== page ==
subspecies of goldens.
In the mainstem Kern the rainbows evolved into a golden trout only slightly less gaudy than their Volcano Creek counterparts. Around 15,000 years ago a relatively brief period of global cooling occurred and the resultant glaciers created a second flood down the Kern when the environment once again warmed.
During this second flood, rainbow trout from the San Joaquin valley breached the Sierra and supplanted themselves on top of, and interbred with, the Kern River goldens. The cross between the goldens and the coastal rainbows produced a unique and distinct subspecies of trout known as the Kern River rainbow (Oncorhynchus mykiss gilberti). The Kern River rainbow looks like a generic rainbow trout speckled with flecks of gold and, like the golden, typically retains its distinctive parr marks well into adult hood.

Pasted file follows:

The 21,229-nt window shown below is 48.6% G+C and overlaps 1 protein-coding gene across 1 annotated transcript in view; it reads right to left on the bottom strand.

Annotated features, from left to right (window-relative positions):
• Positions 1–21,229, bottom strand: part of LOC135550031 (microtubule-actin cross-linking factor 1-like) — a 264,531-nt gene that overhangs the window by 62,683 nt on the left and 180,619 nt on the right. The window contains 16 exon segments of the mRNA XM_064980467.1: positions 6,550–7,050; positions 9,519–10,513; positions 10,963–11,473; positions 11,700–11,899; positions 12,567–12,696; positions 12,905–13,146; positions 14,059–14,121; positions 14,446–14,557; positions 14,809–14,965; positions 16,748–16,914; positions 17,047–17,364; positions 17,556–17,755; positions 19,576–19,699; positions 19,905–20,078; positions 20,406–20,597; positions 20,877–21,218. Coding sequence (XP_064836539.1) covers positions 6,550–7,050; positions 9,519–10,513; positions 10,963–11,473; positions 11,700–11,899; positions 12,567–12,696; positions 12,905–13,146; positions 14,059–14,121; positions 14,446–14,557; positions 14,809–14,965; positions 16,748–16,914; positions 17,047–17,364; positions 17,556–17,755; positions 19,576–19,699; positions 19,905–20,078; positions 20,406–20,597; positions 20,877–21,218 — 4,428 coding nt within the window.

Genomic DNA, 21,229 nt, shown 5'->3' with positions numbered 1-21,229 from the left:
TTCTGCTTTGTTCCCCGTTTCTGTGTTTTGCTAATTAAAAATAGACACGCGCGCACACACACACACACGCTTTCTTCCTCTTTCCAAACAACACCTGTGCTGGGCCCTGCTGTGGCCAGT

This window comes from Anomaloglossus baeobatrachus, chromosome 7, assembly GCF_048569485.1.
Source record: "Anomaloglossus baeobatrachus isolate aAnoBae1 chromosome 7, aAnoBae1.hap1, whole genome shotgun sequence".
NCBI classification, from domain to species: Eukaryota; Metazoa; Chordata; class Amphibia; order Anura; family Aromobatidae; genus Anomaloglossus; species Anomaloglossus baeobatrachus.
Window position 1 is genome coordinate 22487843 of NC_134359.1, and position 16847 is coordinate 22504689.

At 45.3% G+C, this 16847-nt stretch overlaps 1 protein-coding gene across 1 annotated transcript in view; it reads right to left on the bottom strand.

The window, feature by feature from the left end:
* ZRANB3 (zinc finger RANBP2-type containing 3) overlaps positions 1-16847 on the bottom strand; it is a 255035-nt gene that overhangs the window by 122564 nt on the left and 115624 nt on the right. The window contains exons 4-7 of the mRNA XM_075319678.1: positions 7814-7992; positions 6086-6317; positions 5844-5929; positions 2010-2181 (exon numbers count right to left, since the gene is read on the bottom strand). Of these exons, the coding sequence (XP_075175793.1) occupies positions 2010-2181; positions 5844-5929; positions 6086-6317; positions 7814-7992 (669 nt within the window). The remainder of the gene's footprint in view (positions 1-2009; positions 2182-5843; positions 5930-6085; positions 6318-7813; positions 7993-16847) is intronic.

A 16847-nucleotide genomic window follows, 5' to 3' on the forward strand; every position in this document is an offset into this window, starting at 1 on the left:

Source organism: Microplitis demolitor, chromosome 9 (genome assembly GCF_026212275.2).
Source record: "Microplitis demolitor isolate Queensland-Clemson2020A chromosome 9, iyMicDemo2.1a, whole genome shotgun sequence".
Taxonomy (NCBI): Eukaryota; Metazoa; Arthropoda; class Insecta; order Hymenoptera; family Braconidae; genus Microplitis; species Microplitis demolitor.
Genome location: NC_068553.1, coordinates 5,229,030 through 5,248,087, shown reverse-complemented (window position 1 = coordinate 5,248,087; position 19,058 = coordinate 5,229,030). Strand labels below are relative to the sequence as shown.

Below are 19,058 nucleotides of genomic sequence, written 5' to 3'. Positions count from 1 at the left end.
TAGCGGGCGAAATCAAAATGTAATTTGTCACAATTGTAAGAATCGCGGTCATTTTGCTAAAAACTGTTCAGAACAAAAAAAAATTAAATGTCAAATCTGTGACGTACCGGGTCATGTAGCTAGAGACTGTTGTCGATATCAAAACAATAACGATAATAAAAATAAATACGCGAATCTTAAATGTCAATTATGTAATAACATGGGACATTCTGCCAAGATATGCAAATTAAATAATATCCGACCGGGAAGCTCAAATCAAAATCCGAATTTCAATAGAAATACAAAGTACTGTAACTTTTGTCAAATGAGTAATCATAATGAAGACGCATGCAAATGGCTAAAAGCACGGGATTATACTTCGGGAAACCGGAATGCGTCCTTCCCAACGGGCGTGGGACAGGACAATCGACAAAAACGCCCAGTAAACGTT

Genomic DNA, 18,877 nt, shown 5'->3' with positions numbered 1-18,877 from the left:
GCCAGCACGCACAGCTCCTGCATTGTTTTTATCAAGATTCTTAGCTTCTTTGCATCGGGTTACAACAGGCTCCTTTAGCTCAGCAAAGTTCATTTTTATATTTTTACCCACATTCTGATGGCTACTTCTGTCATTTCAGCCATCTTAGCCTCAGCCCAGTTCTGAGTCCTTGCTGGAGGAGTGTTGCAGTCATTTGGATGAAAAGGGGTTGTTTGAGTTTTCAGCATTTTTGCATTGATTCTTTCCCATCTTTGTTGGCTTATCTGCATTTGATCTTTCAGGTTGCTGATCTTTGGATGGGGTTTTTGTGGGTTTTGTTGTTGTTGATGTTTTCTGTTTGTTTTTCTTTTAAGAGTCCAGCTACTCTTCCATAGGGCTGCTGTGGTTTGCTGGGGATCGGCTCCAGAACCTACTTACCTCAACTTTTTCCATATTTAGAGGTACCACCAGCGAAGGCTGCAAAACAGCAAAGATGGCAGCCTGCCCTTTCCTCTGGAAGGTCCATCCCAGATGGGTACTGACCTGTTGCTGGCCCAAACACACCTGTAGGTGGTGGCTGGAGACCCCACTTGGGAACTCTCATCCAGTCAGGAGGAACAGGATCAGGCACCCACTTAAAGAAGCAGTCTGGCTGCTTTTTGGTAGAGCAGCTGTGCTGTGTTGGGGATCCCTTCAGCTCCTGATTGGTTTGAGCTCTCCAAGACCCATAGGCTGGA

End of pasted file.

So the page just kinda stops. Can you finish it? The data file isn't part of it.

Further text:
On the Little Kern River, only a tiny population of goldens protected behind impassable falls escaped genetic extinction. This isolated fish, the Little Kern Golden trout (Oncorhynchus mykiss whitei) had a second brush with extinction in the early nineteen seventies. Introduced brown and brook trout had crowded this beautiful fish into a mere three miles of creek and many experts predicted the species would be gone within a decade.Under the auspices of the Endangered Species Act, state and federal agencies rallied behind the Little Kern golden trout. Under scorching sun on hands and knees through rattlesnake infested brush, these biologists systematically and painstakingly treated every creek, brook, spring, and stream in the basin with fish killing Rotenone. Only after the drainage was proven clean of all exotic fish did the California Department of Fish and Game (DF&G) reintroduce the Little Kern golden back into its native waters. Today the fish thrives in almost eighty miles of its original habitat, but it is feared that rainbow trout may have been recently introduced into the watershed.